Mohamed Hussein Tantawi


Mohamed Hussein Tantawi
Mohamed Hussein Tantawi
Chairman of the Supreme Council of the Armed Forces of Egypt
Incumbent
Assumed office
11 February 2011
Prime Minister
Deputy Sami Hafez Anan
Preceded by Hosni Mubarak (President)
Minister of Defence
Incumbent
Assumed office
20 May 1991
Prime Minister
Preceded by Youssef Sabri Abu Taleb
Personal details
Born 31 October 1935 (1935-10-31) (age 76)
Cairo, Egypt
Political party Independent
Religion Sunni Islam
Military service
Allegiance Egypt
Service/branch Egyptian Army
Years of service 1956–present
Rank EgyptianArmyInsignia-FieldMarshal.svg Field marshal
Commands Commander-in-Chief of the Armed Forces
Battles/wars
Awards
  • Liberation Order
  • United Arab Republic Anniversary Order
  • Distinguished Service Order

Mohamed Hussein Tantawi Soliman (Arabic: محمد حسين طنطاوى سليمان‎, Egyptian Arabic: [mæˈħæmmæd ħeˈseːn tˤɑnˈtˤɑːwi seleˈmæːn]; born October 31, 1935) is an Egyptian Field Marshal and statesman. He is the commander-in-chief of the Egyptian Armed Forces[1] and since February 11, 2011, he has been simultaneously the Minister of Defense, and Chairman of the Supreme Council of the Armed Forces, the de facto head of state of Egypt. Tantawi has served in the government as Minister of Defense and Military Production since 1991 and was also Deputy Prime Minister in January–February 2011.

Contents

Life

Tantawi with U.S. Secretary of Defense Robert Gates on 25 March 2008.

Tantawi, who is of Nubian origin,[2][3] received his commission as a military officer on April 1, 1956 serving in the infantry. He took part in the Sinai War of 1956, the Six-Day War of 1967, and the Yom Kippur War of 1973, all against Israel. He held various commands and was assigned as military attaché to Pakistan. Tantawi has served as Commander of the Presidential Guard and Chief of the Operations Authority of the Armed Forces. In 1990/1991 he also took part in the U.S.-led Gulf War against Iraq to force it to pull out its troops from Kuwait, which it invaded on 1990 by commanding an Egyptian army unit deployed in the Gulf theater of operations.

On May 20, 1991, following the dismissal of Lt. General Youssef Sabri Abu Taleb,[4] Tantawi was appointed as Minister of Defense and Military Production and commander-in-chief of the Egyptian Armed Forces. He was also appointed as Field Marshal. It is believed that Tantawi would have succeeded Mubarak as president of Egypt, had the assassination attempt in June 1995 been successful.[5] Early in 2011, Tantawi was seen as a possible contender for the Egyptian presidency.[6]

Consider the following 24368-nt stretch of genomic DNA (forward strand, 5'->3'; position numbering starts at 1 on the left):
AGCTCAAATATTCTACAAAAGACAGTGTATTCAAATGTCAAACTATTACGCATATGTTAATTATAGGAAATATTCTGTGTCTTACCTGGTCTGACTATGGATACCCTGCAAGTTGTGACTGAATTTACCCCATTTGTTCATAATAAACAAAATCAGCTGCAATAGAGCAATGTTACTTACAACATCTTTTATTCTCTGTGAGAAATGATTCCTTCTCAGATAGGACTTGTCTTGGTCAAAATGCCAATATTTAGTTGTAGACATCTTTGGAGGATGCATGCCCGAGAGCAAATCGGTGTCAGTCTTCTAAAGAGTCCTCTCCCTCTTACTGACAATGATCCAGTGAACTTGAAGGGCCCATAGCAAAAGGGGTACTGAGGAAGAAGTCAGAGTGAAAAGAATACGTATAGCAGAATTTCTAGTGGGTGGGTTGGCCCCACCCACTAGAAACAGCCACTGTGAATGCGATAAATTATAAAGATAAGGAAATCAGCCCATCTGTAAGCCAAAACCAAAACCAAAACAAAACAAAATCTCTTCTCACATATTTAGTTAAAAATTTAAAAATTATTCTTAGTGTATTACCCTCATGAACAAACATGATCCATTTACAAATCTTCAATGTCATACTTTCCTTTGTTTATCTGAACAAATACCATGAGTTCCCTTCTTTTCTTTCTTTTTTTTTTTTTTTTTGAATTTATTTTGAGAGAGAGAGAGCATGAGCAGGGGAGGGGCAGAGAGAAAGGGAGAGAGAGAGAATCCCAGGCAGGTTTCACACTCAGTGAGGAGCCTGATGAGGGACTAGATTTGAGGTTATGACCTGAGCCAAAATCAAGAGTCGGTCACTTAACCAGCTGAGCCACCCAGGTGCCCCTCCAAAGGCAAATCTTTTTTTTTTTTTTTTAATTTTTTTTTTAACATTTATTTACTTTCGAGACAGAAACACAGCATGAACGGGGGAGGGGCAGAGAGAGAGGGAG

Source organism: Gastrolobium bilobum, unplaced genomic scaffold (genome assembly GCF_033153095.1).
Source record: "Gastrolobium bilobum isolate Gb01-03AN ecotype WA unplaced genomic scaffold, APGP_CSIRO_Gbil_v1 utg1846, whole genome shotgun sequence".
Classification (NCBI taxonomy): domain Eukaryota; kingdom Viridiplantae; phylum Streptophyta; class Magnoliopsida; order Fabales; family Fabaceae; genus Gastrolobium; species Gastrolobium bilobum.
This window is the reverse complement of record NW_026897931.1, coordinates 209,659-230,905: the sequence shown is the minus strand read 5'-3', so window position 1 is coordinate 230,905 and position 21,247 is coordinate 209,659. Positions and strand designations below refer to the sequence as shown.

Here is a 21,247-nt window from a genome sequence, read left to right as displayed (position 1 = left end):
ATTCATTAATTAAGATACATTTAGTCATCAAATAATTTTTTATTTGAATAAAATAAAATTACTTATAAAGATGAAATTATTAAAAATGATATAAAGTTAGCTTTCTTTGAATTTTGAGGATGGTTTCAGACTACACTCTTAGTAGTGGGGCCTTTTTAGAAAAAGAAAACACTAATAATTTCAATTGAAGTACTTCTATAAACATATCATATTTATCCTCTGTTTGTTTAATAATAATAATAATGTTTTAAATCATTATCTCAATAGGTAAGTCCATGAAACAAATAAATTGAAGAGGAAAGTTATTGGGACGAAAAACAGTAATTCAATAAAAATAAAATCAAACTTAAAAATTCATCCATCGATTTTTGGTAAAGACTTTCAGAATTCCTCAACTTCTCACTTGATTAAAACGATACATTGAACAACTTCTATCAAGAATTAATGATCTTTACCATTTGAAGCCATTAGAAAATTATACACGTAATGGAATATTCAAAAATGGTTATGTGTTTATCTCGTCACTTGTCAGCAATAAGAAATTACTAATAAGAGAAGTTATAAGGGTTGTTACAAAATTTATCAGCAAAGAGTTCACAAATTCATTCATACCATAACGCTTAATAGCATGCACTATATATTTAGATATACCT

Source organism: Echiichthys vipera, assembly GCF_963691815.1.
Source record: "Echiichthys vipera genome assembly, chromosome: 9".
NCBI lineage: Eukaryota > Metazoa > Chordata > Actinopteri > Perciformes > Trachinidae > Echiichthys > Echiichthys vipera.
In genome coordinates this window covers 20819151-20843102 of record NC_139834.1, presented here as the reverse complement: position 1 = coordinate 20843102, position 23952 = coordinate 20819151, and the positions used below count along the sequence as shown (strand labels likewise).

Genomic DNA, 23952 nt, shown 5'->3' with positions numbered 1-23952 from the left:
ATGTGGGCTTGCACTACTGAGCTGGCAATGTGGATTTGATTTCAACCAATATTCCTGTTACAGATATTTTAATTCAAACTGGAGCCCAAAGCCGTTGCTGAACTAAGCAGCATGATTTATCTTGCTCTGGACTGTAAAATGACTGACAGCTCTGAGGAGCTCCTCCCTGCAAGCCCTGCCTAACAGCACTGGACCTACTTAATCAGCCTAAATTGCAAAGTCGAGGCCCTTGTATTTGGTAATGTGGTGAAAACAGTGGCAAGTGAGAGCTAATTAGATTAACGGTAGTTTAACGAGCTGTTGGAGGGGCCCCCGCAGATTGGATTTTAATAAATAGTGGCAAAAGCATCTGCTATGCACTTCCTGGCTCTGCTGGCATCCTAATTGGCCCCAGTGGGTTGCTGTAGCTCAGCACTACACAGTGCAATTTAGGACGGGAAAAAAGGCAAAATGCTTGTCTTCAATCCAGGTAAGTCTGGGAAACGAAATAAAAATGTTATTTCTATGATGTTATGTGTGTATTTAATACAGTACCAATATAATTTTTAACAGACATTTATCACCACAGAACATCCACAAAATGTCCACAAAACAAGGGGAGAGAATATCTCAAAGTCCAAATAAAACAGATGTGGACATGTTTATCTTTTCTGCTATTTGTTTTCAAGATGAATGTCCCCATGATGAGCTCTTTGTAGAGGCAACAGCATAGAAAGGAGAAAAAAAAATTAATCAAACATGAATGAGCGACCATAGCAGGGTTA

2011 Egyptian Revolution

On February 11, 2011 when President Hosni Mubarak resigned, after 18 days of protests from the Egyptian people, he transferred authority to the Supreme Council of the Armed Forces, headed by Tantawi. The council, overseeing issues with the Chairman of the Supreme Constitutional Court, Farouk Sultan, have since dissolved the Egyptian parliament,[7] overseen the referendum over temporary constitutional amendments take place on March 19, and have presided over the accountability of Mubarak and many of the former regime's top figures summons to justice.

On a personal level, Tantawi has kept a relatively low profile since the handing over of power to the Council, only making a first public appearance in an address to mark the graduation of a batch at the Police Academy on 16 May 2011. He has opted to leave most public speeches and press releases to other senior members in the council, he also appointed Prime Minister Essam Sharaf and his cabinet. Tantawi has also received a number of foreign officials, including British Prime Minister David Cameron and US Secretary of State Hillary Clinton.

References

Further reading

External links

Military offices
Preceded by
Youssef Sabri Abu Taleb
Commander-in-Chief of the Armed Forces
1991–present
Incumbent
Political offices
Preceded by
Youssef Sabri Abu Taleb
Minister of Defence
1991–present
Incumbent
Preceded by
Hosni Mubarak
as President of Egypt
Chairman of the Supreme Council of the Armed Forces of Egypt
2011–present

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